Vocational training for people with disabilities
Saturday, April 21, 2012 - 16:34:16
|Teacher Tran Nguyen Hai is guiding a trainee to sew
(VOVworld) - Handicapped people are extremely unfortunate as they have to endure either physical or mental abnormalities. However, many of them don’t loose faith in life because they know they can receive a lot of support, care, and love from the community. This gives them the strength to deal with their disabilities. VOV tells you about a program which provides vocational training for disabled people.
The noise of sewing machine comes from a 100-square-meter classroom that teaches sewing down an alley in Dong Da District, Hanoi. For many years, the house has become familiar with disabled people nationwide. It’s the Linh Quang Center for Humanitarian Vocational Training and Job Generation for disabled children. Tran Nguyen Hai, a former vocational trainer for a cotton and fiber company, set up the center just after the American war to encourage the entire population to get together and support disabled people. Hai decided to teach sewing as, according to him, it’s a trade suitable for most disabled people in terms of physical ability. The trainees here are provided with free vocational courses and accommodation. The center has now started a sister organization to find jobs for people with disabilities so they can earn a stable income. Mr. Hai says ‘We have worked with businesses in 2 ways. Firstly, we have to ensure our trainees are up to speed and secondly, we have a market for their products. This way, our trainees can have practice daily to improve their skills while earning a little extra income. At our center, the trainees are paid for all the products they make’.
The items made by Linh Quang Vocational Training Center’s trainees are mainly school and specialized uniforms. Their product range is becoming more diverse ad is better quality, to meet the increasing demand.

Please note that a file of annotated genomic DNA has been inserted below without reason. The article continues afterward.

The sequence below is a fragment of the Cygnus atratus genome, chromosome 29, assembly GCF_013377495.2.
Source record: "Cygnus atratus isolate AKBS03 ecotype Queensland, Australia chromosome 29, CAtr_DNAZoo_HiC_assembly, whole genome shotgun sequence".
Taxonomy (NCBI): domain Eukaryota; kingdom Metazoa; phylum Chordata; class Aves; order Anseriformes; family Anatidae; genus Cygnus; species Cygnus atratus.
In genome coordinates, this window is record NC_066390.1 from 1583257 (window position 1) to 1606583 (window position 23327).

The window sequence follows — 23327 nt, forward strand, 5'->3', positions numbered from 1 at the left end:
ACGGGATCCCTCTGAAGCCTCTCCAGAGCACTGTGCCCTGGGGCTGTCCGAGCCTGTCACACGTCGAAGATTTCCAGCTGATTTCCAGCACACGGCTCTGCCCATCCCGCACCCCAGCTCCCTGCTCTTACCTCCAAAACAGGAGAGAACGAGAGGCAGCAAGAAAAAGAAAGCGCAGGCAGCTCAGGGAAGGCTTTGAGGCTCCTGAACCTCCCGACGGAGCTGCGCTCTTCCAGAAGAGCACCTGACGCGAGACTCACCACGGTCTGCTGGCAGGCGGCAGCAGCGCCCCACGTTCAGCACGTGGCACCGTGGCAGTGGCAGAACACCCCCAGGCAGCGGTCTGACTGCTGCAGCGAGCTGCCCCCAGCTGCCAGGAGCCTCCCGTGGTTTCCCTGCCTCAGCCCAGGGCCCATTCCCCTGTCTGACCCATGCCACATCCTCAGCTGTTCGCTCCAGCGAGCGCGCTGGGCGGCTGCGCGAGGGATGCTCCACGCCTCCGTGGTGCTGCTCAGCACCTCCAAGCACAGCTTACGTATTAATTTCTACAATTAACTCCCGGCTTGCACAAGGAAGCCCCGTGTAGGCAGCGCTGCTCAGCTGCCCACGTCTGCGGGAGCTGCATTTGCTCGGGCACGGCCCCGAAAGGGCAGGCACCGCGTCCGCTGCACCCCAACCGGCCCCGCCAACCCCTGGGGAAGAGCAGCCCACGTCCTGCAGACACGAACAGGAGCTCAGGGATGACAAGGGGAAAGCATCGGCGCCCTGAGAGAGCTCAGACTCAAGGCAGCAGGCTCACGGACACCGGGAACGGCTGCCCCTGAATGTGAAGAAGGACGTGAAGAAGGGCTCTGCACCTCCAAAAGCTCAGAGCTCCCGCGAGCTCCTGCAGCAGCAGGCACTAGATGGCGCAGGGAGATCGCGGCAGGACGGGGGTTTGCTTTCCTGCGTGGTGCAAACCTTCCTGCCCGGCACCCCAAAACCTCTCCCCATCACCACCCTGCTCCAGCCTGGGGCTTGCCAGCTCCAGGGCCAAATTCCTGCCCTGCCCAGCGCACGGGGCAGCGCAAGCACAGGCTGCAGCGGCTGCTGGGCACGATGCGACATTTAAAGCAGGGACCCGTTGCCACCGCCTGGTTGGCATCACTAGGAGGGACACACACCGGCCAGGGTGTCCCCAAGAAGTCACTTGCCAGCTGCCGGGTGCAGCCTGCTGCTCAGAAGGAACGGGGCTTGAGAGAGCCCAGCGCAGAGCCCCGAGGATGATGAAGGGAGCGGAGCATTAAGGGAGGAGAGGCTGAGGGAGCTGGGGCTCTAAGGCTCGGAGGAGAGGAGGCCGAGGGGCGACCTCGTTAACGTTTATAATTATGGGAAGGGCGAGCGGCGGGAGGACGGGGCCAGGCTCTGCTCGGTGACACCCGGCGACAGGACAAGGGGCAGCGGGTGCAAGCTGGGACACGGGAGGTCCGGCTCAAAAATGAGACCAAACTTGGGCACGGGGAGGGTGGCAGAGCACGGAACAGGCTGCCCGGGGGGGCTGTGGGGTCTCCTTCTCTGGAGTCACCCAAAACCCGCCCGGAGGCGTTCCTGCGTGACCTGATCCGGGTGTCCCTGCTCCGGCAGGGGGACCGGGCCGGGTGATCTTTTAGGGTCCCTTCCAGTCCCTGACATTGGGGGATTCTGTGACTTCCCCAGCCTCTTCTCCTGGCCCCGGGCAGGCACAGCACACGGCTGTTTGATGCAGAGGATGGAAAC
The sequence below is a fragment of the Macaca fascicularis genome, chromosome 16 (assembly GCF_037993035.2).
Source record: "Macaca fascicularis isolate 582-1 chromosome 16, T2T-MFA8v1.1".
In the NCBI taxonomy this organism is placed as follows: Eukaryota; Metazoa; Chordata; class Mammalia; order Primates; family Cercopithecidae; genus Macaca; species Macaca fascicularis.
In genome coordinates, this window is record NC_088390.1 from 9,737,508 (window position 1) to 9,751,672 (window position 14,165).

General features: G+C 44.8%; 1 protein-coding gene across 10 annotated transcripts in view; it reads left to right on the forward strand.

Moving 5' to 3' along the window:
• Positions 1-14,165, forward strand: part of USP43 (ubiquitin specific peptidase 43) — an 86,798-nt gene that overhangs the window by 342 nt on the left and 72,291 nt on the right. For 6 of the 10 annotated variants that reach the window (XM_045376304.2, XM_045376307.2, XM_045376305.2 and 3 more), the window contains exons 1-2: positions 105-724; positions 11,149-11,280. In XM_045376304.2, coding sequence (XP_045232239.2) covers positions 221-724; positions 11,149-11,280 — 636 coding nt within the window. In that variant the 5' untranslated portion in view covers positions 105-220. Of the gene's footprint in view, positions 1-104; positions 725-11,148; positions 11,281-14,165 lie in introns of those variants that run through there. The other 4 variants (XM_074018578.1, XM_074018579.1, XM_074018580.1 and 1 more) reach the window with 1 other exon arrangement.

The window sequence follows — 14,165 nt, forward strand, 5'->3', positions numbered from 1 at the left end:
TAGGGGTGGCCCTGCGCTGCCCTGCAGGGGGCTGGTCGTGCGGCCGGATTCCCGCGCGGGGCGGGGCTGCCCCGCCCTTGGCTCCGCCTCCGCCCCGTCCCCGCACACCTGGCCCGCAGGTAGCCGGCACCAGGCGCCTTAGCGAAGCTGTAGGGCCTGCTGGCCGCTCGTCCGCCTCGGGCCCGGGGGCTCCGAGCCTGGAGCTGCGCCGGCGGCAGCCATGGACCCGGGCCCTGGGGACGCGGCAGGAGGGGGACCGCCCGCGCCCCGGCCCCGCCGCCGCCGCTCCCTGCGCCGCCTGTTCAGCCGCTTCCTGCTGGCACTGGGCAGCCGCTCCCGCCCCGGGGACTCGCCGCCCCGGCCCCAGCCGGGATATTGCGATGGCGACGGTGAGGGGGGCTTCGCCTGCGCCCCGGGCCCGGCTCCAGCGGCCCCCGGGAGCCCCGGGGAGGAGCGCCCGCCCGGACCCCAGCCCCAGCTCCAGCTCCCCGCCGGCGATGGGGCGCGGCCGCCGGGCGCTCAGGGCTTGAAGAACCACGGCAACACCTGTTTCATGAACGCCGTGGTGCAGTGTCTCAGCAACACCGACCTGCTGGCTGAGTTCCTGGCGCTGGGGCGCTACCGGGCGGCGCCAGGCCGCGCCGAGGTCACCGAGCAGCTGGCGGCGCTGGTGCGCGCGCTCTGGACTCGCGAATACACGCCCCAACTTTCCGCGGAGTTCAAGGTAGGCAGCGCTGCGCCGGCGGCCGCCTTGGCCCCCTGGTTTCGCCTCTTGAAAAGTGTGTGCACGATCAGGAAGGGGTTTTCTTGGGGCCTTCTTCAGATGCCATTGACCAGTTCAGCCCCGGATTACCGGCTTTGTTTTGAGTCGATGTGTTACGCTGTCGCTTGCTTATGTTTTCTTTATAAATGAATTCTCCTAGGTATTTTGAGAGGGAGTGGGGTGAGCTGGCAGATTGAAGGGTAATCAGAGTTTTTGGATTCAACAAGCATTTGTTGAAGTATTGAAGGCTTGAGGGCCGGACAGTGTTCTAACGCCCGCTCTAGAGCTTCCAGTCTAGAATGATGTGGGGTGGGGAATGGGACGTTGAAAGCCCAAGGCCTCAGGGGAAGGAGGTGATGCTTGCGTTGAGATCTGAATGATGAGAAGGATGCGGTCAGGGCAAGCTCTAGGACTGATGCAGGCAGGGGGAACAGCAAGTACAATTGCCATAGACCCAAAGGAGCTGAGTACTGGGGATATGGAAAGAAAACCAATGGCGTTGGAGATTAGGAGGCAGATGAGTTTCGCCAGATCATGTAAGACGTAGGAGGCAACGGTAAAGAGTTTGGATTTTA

Being paralyzed from birth, to move around a young girl called Ho Thi Thuong from central Nghe An province has to use crutches. But this doesn’t make Thuong loose faith in life. Despite initial difficulties when learning to operate a sewing machine, Thuong had constantly tried the hardest. After 8 months, she can now sew uniforms very easily. Thuong tells us her ambitions ‘I want a career so I can earn a living. Working makes me happy, and I feel satisfied. I feel happier now I have learnt an occupation and can find a job as my life has become more meaningful. The instructors here are very enthusiastic about training us and that makes us feel good about ourselves.’
The trainees’ day-to-day improvements and successes are a great source of encouragement for instructors at the center. Vu Thi Nga, one of the trainers, says that guiding the disabled is much more difficult as apart from their disabilities, they always have an inferiority complex. Nga says ‘I think handicapped people rally want to work and when they can do something constructive, they work very hard. Therefore, even if they earn only a very small amount of money from their own toil, this makes them very happy. I myself also feel pleased because I think I have helped them to integrate back into the community’.
For handicapped people, humanitarian vocational training centers like Linh Quang are places that give hopes to disabled people.